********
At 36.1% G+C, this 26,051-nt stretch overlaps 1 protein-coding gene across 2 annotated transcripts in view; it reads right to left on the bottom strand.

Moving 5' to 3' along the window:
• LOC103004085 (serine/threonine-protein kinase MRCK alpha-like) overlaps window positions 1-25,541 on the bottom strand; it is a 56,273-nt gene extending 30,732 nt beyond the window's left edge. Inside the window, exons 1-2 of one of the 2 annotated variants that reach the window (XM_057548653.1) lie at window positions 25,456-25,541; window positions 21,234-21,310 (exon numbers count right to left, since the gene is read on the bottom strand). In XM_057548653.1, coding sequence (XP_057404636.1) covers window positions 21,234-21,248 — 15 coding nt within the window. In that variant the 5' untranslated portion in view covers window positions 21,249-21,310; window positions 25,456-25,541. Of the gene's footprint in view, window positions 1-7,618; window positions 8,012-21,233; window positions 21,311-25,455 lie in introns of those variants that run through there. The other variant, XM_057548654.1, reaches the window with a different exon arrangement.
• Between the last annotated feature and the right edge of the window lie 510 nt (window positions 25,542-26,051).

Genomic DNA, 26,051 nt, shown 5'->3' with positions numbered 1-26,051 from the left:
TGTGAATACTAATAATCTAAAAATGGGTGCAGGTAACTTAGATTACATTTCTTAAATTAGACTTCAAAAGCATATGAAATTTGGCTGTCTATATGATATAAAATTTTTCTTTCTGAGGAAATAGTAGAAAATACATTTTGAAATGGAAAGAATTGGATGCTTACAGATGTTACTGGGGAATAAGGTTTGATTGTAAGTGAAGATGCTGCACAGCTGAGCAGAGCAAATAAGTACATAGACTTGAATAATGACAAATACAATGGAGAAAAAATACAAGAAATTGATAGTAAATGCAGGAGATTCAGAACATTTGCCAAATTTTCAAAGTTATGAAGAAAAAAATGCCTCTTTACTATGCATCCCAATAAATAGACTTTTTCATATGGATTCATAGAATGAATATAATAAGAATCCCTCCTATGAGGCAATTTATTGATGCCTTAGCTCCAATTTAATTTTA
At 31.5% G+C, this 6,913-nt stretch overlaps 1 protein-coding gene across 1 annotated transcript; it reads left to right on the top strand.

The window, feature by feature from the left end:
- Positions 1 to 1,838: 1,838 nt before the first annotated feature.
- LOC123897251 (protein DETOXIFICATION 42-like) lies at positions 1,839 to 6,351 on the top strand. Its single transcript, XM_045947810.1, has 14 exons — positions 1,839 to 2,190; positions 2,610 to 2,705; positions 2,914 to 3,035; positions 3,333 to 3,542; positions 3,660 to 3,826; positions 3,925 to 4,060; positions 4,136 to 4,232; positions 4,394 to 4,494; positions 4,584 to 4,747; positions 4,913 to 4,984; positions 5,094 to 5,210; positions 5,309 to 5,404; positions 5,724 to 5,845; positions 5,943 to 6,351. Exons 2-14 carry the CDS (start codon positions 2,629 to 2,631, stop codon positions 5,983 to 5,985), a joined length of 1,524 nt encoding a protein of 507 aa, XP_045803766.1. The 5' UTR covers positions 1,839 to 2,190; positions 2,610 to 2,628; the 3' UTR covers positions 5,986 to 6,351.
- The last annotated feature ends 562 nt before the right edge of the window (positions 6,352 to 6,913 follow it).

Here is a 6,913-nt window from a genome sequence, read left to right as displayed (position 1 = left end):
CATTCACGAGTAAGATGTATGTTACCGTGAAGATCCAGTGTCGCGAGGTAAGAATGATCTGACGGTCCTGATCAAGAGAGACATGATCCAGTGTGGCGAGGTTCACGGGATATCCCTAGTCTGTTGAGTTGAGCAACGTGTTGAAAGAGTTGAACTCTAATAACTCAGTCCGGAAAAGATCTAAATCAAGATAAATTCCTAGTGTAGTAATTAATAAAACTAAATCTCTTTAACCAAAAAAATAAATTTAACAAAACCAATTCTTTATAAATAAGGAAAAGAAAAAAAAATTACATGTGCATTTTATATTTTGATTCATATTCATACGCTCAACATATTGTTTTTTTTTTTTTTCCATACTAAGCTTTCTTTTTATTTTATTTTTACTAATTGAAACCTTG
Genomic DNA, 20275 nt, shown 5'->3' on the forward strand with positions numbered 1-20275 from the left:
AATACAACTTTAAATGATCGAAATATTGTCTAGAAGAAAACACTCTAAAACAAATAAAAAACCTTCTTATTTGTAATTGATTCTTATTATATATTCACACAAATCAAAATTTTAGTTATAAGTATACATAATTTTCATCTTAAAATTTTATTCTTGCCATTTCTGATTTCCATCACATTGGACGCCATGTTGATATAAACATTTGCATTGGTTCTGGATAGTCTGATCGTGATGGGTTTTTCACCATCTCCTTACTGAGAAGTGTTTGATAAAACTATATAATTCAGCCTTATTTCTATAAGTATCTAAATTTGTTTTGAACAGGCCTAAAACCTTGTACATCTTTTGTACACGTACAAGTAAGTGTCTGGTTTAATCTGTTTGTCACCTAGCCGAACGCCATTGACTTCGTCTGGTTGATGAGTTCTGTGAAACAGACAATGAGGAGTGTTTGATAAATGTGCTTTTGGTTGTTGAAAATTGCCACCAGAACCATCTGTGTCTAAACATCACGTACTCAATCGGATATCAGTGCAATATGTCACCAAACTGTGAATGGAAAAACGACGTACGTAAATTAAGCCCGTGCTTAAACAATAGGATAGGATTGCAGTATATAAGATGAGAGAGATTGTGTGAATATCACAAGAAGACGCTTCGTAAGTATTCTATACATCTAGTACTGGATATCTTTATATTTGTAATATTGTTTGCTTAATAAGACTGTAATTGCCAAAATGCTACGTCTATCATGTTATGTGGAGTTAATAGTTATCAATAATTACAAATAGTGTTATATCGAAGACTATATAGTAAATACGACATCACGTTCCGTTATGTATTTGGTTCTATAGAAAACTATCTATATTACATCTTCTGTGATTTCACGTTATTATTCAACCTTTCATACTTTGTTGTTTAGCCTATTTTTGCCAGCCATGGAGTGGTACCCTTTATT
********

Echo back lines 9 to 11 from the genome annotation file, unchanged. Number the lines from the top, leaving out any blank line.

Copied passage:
- Positions 1 to 1,838: 1,838 nt before the first annotated feature.
- LOC123897251 (protein DETOXIFICATION 42-like) lies at positions 1,839 to 6,351 on the top strand. Its single transcript, XM_045947810.1, has 14 exons — positions 1,839 to 2,190; positions 2,610 to 2,705; positions 2,914 to 3,035; positions 3,333 to 3,542; positions 3,660 to 3,826; positions 3,925 to 4,060; positions 4,136 to 4,232; positions 4,394 to 4,494; positions 4,584 to 4,747; positions 4,913 to 4,984; positions 5,094 to 5,210; positions 5,309 to 5,404; positions 5,724 to 5,845; positions 5,943 to 6,351. Exons 2-14 carry the CDS (start codon positions 2,629 to 2,631, stop codon positions 5,983 to 5,985), a joined length of 1,524 nt encoding a protein of 507 aa, XP_045803766.1. The 5' UTR covers positions 1,839 to 2,190; positions 2,610 to 2,628; the 3' UTR covers positions 5,986 to 6,351.
- The last annotated feature ends 562 nt before the right edge of the window (positions 6,352 to 6,913 follow it).